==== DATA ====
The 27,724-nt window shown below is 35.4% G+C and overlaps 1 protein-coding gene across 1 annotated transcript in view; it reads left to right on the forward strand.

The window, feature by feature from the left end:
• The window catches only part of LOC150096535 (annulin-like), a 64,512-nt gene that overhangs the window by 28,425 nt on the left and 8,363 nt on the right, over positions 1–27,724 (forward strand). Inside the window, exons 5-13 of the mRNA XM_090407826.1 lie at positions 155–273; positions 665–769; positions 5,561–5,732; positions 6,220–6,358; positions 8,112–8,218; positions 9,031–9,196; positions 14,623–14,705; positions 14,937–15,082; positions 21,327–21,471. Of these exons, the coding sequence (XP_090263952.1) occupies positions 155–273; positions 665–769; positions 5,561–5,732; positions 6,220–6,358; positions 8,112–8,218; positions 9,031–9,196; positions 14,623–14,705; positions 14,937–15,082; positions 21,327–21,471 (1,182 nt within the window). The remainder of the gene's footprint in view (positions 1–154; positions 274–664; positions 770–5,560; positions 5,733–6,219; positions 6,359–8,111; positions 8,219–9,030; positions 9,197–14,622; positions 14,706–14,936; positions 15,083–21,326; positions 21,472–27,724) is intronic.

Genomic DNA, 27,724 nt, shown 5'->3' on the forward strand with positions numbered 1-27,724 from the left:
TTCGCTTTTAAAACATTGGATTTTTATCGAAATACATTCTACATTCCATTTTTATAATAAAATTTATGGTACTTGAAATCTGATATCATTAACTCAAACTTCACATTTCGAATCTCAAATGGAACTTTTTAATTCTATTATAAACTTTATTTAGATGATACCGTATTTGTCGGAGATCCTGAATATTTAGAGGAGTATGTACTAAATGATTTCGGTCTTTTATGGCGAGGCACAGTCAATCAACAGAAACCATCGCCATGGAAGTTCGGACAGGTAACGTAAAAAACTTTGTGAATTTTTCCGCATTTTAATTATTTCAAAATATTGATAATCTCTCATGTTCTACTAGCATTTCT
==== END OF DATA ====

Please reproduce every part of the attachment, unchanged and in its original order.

The 27,724-nt window shown below is 35.4% G+C and overlaps 1 protein-coding gene across 1 annotated transcript in view; it reads left to right on the forward strand.

The window, feature by feature from the left end:
• The window catches only part of LOC150096535 (annulin-like), a 64,512-nt gene that overhangs the window by 28,425 nt on the left and 8,363 nt on the right, over positions 1–27,724 (forward strand). Inside the window, exons 5-13 of the mRNA XM_090407826.1 lie at positions 155–273; positions 665–769; positions 5,561–5,732; positions 6,220–6,358; positions 8,112–8,218; positions 9,031–9,196; positions 14,623–14,705; positions 14,937–15,082; positions 21,327–21,471. Of these exons, the coding sequence (XP_090263952.1) occupies positions 155–273; positions 665–769; positions 5,561–5,732; positions 6,220–6,358; positions 8,112–8,218; positions 9,031–9,196; positions 14,623–14,705; positions 14,937–15,082; positions 21,327–21,471 (1,182 nt within the window). The remainder of the gene's footprint in view (positions 1–154; positions 274–664; positions 770–5,560; positions 5,733–6,219; positions 6,359–8,111; positions 8,219–9,030; positions 9,197–14,622; positions 14,706–14,936; positions 15,083–21,326; positions 21,472–27,724) is intronic.

Genomic DNA, 27,724 nt, shown 5'->3' on the forward strand with positions numbered 1-27,724 from the left:
TTCGCTTTTAAAACATTGGATTTTTATCGAAATACATTCTACATTCCATTTTTATAATAAAATTTATGGTACTTGAAATCTGATATCATTAACTCAAACTTCACATTTCGAATCTCAAATGGAACTTTTTAATTCTATTATAAACTTTATTTAGATGATACCGTATTTGTCGGAGATCCTGAATATTTAGAGGAGTATGTACTAAATGATTTCGGTCTTTTATGGCGAGGCACAGTCAATCAACAGAAACCATCGCCATGGAAGTTCGGACAGGTAACGTAAAAAACTTTGTGAATTTTTCCGCATTTTAATTATTTCAAAATATTGATAATCTCTCATGTTCTACTAGCATTTCT